A+ Crossing Borders

Artwork goes under the hammer for refugees

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A group called PArt of Us held a live and silent auction at Central Saint Martins back in April to support charities in Calais and Europe, helping refugees with therapeutic and legal aid.

The project pulled together all of UAL’s creative resources to sell artwork donated by students, alumni and staff.

The auction showcased a series of oil canvases, screen prints and photographs that were sold to the highest bidders, including a piece by Syrian artist Adnan Samman which went for £150.

Campaign leader Eleanor Henson, a third year textiles design student, said: “I thought we should play to our strengths and get creative people with talent to get together and donate work to charities that we wanted to support. We wanted to show how art and design can solve problems that would benefit people socially.”

To date more than nine million people have been displaced from their homes with a further 250,000 losing their lives in war zones, whilst attempting to flee.

Back in March the migrant camp in Calais nicknamed the ‘Jungle’ saw riot police destroy 200 homes of the 3,500 refugees that live there.

She added: “I was getting frustrated at the media’s portrayal of the situation. The idea that people are coming to steal our jobs or take our futures, when actually they’re leaving homes, jobs and friends like we have and getting in boats to cross rivers”

“As soon as you recognise that you can do some good, you can recognise your worth in a community. You want to benefit your community rather than being angry”.

PArt of Us artwork by Adnan Sammam

PArt of Us artwork by Adnan Sammam.

The charities benefiting from the funding include Art Refuge UK, who have been working with young refugees in Calais, offering them the opportunity to take part in a range of art therapy programmes to deal with the situation psychologically.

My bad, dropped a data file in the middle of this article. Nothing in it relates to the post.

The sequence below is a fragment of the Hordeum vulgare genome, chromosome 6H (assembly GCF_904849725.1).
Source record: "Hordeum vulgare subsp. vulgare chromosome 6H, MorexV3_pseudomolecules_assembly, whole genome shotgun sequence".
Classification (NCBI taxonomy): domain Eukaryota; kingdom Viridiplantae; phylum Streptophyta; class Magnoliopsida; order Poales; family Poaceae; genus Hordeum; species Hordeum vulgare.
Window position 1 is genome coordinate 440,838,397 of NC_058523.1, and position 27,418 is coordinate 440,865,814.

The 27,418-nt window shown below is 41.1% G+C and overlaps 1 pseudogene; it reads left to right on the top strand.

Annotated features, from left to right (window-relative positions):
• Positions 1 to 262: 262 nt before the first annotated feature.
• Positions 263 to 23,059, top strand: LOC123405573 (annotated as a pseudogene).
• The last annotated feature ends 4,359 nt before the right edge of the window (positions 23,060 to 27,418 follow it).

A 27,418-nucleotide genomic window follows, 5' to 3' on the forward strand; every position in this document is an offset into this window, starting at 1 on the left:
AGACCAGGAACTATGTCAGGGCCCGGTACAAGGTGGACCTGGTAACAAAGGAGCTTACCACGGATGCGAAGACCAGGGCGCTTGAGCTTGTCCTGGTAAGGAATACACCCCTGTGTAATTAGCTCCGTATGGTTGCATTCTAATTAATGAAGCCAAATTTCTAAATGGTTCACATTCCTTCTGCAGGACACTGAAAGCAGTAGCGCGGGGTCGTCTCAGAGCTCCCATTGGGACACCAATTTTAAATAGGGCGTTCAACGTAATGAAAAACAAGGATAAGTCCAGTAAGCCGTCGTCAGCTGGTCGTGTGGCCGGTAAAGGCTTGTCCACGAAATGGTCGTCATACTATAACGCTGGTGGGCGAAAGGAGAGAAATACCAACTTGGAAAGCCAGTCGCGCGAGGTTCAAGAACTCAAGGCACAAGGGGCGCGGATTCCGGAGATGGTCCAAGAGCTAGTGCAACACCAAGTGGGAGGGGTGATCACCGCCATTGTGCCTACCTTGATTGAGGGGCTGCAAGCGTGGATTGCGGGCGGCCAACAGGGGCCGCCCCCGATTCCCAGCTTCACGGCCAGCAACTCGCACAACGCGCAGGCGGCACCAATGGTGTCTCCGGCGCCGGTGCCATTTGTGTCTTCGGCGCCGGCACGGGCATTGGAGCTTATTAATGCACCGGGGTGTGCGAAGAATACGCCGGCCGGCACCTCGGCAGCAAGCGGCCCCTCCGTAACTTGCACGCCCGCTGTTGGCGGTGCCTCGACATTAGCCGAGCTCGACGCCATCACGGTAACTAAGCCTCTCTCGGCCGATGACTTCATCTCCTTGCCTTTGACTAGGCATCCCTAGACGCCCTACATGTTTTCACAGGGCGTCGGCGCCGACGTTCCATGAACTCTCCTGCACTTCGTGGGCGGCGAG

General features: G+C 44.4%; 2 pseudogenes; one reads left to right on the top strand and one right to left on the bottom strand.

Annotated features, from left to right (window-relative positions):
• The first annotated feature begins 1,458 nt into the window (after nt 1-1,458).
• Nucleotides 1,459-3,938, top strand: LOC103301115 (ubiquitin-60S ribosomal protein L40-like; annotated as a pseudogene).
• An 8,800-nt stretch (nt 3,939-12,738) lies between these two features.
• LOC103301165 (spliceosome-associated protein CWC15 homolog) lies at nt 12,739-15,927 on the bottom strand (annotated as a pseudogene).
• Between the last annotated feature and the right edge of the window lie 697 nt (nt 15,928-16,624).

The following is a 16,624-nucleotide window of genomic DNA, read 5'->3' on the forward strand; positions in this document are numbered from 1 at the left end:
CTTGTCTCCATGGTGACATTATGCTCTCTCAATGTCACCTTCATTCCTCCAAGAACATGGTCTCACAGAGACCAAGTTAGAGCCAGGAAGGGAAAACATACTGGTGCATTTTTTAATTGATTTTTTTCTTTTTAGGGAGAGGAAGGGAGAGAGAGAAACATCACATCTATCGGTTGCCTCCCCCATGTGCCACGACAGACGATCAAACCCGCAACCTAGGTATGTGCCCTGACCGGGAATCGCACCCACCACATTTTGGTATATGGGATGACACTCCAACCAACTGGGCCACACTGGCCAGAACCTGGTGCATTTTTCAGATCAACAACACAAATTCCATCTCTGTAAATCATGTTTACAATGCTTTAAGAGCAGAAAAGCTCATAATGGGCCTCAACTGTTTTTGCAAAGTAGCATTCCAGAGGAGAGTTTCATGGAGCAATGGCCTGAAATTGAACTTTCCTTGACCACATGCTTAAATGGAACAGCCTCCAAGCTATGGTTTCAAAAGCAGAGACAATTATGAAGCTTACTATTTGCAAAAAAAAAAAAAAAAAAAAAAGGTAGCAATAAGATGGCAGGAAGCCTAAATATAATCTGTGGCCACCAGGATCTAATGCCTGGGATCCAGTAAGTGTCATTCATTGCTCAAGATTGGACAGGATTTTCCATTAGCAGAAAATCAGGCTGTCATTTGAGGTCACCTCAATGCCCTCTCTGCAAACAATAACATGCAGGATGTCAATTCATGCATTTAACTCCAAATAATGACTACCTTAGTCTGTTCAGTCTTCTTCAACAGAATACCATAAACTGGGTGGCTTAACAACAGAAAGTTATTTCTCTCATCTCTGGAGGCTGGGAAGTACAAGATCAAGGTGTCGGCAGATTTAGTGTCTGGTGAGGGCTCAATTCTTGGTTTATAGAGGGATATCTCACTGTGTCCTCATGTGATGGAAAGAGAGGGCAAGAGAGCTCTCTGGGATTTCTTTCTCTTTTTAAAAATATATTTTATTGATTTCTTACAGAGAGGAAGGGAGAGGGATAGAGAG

The money will also help Asylum Aid, Refugee Council, Young Roots and the Refugee Rights Data Project.

The event featured a display of translation handbooks from the Refugee Phrasebook Project, providing refugees with valuable vocabulary, as well as a talk by Temor AlKaisi who shed light on the issues faced by children in the UK who are unable to complete their education for fear of deportation.

Event curator Håkon Lillegraven, currently studying culture, criticism and curation said: “For me one of the most frustrating things is how the word refugee has become very dehumanising because it ignores the individual stories and backgrounds of people. So we wanted to get people in a room and look at highlighting the human element in this entire situation”.

“There’s this cliché of activism to do with humanitarian aid of being really angry all the time, but what we’re doing is art activism and art can create this space in society where you can talk about politics without being in the system of politics”.

“Seeing the work of the organizations we worked with confirmed that they also believe in the power of art and to see that reflected back has been amazing”.

PArt of Us have recently launched a partnership with Artolution, a community-based art network and will team up with Young Roots, a refugee charity, to create a friendship mural in August.

Anyone wishing to get involved with the campaign should get in touch by contacting partofuscampaign@gmail.com



Images by David Shillinglaw and Adnan Samman

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